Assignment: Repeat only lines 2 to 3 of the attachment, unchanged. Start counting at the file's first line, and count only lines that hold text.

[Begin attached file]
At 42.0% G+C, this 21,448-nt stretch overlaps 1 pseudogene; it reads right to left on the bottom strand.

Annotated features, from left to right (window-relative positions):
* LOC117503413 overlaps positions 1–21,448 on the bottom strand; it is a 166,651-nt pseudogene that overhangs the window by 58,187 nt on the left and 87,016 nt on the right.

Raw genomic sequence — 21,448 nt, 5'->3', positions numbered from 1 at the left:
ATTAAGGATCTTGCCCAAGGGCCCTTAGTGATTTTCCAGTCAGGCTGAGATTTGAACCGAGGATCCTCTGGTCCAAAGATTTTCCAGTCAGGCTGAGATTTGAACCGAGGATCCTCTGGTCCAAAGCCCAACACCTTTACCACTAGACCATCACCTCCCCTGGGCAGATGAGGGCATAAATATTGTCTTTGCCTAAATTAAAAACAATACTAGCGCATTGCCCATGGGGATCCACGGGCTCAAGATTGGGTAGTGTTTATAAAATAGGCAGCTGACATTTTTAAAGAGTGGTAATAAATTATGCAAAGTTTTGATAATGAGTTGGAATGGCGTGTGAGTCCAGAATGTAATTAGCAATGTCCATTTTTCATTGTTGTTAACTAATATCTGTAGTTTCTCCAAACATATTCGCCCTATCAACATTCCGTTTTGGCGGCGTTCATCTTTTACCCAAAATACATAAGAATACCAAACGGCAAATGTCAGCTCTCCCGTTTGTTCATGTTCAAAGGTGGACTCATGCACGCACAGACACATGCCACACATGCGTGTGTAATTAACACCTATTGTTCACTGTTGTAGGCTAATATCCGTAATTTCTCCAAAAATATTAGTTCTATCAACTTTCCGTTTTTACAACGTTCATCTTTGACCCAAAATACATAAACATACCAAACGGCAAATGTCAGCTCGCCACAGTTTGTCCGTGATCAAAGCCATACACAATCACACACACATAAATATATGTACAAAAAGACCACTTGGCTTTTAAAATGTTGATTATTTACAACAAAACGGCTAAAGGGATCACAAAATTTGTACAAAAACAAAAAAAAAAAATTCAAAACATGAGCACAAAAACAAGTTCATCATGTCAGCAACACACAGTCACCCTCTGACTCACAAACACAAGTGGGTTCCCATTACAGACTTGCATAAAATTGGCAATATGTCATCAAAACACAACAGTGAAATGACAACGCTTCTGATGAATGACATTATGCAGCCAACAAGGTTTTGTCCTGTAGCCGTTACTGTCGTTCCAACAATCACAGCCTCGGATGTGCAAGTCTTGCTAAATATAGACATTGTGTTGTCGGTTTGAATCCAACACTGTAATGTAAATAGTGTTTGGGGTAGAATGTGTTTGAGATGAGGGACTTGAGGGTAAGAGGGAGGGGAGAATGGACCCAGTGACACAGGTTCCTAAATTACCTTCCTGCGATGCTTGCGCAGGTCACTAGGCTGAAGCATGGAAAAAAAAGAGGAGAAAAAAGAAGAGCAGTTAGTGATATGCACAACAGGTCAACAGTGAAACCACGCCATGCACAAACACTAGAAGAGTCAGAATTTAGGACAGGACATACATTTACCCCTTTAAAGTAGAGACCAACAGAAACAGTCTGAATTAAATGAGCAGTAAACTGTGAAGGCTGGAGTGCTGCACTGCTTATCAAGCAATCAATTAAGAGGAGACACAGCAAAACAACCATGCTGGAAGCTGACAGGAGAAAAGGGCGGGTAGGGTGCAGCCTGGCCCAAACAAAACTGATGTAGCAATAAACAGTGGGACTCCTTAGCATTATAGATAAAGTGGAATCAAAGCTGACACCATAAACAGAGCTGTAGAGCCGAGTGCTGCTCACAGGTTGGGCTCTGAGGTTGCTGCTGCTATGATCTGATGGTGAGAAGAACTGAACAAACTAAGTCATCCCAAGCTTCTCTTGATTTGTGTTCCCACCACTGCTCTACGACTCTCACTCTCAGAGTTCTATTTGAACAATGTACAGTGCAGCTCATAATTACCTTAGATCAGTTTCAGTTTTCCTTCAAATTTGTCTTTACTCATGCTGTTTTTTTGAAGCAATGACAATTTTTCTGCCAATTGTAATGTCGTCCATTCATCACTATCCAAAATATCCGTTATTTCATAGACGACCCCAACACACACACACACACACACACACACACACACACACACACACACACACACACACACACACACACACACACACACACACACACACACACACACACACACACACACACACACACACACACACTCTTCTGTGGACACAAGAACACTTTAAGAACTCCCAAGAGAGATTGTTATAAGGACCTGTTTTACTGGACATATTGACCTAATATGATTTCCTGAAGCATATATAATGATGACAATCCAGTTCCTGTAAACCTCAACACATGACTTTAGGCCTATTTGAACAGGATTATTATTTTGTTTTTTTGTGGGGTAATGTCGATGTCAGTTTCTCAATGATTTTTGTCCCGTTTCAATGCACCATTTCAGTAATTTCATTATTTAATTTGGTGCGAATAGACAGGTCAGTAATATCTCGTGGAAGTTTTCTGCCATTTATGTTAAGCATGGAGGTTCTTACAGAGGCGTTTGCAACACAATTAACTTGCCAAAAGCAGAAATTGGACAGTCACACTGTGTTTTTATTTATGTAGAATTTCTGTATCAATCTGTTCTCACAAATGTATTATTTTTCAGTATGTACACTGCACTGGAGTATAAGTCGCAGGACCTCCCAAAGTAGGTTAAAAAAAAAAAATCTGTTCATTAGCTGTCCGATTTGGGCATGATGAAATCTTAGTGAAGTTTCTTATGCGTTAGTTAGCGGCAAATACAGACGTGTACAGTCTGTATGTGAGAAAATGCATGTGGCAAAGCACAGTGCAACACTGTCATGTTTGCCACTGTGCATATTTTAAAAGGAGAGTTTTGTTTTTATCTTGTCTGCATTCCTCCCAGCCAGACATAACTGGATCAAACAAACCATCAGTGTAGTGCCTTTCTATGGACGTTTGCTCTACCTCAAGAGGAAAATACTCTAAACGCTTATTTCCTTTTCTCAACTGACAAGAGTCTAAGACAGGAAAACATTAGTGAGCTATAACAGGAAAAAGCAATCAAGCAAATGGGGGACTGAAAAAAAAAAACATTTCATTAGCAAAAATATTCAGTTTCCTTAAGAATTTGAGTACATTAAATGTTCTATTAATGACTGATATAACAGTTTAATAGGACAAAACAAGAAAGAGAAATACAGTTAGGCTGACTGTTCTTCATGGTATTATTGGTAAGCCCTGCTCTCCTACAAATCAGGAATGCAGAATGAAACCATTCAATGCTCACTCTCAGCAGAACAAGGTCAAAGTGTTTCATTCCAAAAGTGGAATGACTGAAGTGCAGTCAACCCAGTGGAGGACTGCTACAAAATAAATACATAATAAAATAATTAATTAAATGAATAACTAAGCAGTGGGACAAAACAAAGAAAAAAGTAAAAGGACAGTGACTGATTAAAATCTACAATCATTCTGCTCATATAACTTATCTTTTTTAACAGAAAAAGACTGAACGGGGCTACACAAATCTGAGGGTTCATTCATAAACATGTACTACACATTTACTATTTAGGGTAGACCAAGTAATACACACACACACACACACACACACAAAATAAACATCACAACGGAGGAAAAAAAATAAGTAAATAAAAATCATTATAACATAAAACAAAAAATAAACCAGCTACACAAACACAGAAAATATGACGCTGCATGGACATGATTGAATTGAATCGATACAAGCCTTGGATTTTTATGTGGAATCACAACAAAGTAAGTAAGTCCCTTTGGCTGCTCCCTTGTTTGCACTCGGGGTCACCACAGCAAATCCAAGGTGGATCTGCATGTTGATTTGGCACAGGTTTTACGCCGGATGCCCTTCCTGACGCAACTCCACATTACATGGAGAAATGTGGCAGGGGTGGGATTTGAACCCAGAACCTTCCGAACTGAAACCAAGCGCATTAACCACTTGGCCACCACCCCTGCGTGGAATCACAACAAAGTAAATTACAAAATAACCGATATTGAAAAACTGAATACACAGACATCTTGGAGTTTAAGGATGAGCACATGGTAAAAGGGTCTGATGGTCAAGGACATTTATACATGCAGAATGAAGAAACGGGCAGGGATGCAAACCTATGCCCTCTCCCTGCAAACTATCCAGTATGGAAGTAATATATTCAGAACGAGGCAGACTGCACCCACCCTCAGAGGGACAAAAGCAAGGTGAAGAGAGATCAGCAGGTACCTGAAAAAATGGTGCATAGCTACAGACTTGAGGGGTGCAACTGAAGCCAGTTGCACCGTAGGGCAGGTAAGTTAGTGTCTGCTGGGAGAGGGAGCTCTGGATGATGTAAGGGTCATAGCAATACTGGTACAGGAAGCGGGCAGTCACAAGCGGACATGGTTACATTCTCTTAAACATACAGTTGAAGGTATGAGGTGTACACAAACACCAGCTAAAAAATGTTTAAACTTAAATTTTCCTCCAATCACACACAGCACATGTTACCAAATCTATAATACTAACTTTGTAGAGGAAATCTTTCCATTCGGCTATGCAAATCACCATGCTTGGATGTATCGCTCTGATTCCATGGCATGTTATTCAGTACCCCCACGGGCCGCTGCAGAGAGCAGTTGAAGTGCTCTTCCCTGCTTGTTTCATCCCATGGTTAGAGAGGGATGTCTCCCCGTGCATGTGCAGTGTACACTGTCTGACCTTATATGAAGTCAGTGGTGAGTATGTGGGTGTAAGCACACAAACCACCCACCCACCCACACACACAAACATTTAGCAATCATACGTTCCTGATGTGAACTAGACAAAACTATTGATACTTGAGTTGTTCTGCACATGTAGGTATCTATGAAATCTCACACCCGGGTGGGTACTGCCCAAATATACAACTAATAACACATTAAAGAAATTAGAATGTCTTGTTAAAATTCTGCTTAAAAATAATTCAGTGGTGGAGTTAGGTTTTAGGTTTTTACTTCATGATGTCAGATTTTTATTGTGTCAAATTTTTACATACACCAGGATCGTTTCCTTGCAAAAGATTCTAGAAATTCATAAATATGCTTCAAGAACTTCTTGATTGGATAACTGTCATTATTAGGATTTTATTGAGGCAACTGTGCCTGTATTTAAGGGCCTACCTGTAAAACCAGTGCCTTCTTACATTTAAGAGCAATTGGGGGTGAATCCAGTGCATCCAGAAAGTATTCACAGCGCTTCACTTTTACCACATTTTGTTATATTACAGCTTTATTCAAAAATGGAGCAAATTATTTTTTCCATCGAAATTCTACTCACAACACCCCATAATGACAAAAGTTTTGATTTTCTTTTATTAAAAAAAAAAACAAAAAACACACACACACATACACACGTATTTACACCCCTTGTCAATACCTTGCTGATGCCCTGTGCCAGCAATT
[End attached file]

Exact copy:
Annotated features, from left to right (window-relative positions):
* LOC117503413 overlaps positions 1–21,448 on the bottom strand; it is a 166,651-nt pseudogene that overhangs the window by 58,187 nt on the left and 87,016 nt on the right.